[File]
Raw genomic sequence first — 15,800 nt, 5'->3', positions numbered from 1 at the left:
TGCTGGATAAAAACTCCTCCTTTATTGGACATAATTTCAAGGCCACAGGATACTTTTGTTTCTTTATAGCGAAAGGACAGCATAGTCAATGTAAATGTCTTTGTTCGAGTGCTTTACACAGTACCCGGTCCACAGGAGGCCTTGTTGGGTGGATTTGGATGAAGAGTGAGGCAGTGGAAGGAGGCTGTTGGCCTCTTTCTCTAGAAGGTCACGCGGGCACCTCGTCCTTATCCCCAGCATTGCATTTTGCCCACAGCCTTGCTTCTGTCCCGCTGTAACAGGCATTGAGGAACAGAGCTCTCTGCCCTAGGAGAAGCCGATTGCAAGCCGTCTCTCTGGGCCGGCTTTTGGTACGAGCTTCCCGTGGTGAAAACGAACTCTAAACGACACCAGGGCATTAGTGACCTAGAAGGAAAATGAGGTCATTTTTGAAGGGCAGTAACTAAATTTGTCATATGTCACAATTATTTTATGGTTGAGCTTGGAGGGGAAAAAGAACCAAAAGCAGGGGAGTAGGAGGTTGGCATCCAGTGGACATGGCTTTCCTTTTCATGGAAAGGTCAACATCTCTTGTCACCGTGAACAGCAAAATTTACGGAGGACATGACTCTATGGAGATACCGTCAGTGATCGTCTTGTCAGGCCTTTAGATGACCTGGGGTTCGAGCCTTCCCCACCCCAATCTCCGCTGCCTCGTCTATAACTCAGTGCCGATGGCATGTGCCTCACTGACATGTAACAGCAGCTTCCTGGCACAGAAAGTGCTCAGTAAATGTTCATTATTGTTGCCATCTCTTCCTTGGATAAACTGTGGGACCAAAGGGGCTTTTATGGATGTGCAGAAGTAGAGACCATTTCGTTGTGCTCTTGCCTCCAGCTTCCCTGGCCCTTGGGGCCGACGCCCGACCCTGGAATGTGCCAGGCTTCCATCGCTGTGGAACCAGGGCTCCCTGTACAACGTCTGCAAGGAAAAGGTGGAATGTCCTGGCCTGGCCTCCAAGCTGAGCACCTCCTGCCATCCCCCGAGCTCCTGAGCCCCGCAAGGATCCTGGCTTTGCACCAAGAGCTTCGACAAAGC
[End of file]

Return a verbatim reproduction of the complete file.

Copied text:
Raw genomic sequence first — 15,800 nt, 5'->3', positions numbered from 1 at the left:
TGCTGGATAAAAACTCCTCCTTTATTGGACATAATTTCAAGGCCACAGGATACTTTTGTTTCTTTATAGCGAAAGGACAGCATAGTCAATGTAAATGTCTTTGTTCGAGTGCTTTACACAGTACCCGGTCCACAGGAGGCCTTGTTGGGTGGATTTGGATGAAGAGTGAGGCAGTGGAAGGAGGCTGTTGGCCTCTTTCTCTAGAAGGTCACGCGGGCACCTCGTCCTTATCCCCAGCATTGCATTTTGCCCACAGCCTTGCTTCTGTCCCGCTGTAACAGGCATTGAGGAACAGAGCTCTCTGCCCTAGGAGAAGCCGATTGCAAGCCGTCTCTCTGGGCCGGCTTTTGGTACGAGCTTCCCGTGGTGAAAACGAACTCTAAACGACACCAGGGCATTAGTGACCTAGAAGGAAAATGAGGTCATTTTTGAAGGGCAGTAACTAAATTTGTCATATGTCACAATTATTTTATGGTTGAGCTTGGAGGGGAAAAAGAACCAAAAGCAGGGGAGTAGGAGGTTGGCATCCAGTGGACATGGCTTTCCTTTTCATGGAAAGGTCAACATCTCTTGTCACCGTGAACAGCAAAATTTACGGAGGACATGACTCTATGGAGATACCGTCAGTGATCGTCTTGTCAGGCCTTTAGATGACCTGGGGTTCGAGCCTTCCCCACCCCAATCTCCGCTGCCTCGTCTATAACTCAGTGCCGATGGCATGTGCCTCACTGACATGTAACAGCAGCTTCCTGGCACAGAAAGTGCTCAGTAAATGTTCATTATTGTTGCCATCTCTTCCTTGGATAAACTGTGGGACCAAAGGGGCTTTTATGGATGTGCAGAAGTAGAGACCATTTCGTTGTGCTCTTGCCTCCAGCTTCCCTGGCCCTTGGGGCCGACGCCCGACCCTGGAATGTGCCAGGCTTCCATCGCTGTGGAACCAGGGCTCCCTGTACAACGTCTGCAAGGAAAAGGTGGAATGTCCTGGCCTGGCCTCCAAGCTGAGCACCTCCTGCCATCCCCCGAGCTCCTGAGCCCCGCAAGGATCCTGGCTTTGCACCAAGAGCTTCGACAAAGC